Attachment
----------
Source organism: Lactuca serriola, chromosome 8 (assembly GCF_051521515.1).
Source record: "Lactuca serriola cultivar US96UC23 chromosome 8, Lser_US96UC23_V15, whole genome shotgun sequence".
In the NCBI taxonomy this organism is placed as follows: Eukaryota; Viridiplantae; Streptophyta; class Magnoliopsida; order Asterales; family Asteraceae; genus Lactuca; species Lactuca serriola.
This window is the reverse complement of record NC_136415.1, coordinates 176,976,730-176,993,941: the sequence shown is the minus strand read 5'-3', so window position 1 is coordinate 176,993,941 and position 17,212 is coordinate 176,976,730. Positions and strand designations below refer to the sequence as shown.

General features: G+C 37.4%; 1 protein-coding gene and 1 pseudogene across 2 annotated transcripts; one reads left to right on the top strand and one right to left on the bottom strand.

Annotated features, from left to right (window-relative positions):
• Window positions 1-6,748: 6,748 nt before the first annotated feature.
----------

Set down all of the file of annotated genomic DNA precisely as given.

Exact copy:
Source organism: Lactuca serriola, chromosome 8 (assembly GCF_051521515.1).
Source record: "Lactuca serriola cultivar US96UC23 chromosome 8, Lser_US96UC23_V15, whole genome shotgun sequence".
In the NCBI taxonomy this organism is placed as follows: Eukaryota; Viridiplantae; Streptophyta; class Magnoliopsida; order Asterales; family Asteraceae; genus Lactuca; species Lactuca serriola.
This window is the reverse complement of record NC_136415.1, coordinates 176,976,730-176,993,941: the sequence shown is the minus strand read 5'-3', so window position 1 is coordinate 176,993,941 and position 17,212 is coordinate 176,976,730. Positions and strand designations below refer to the sequence as shown.

General features: G+C 37.4%; 1 protein-coding gene and 1 pseudogene across 2 annotated transcripts; one reads left to right on the top strand and one right to left on the bottom strand.

Annotated features, from left to right (window-relative positions):
• Window positions 1-6,748: 6,748 nt before the first annotated feature.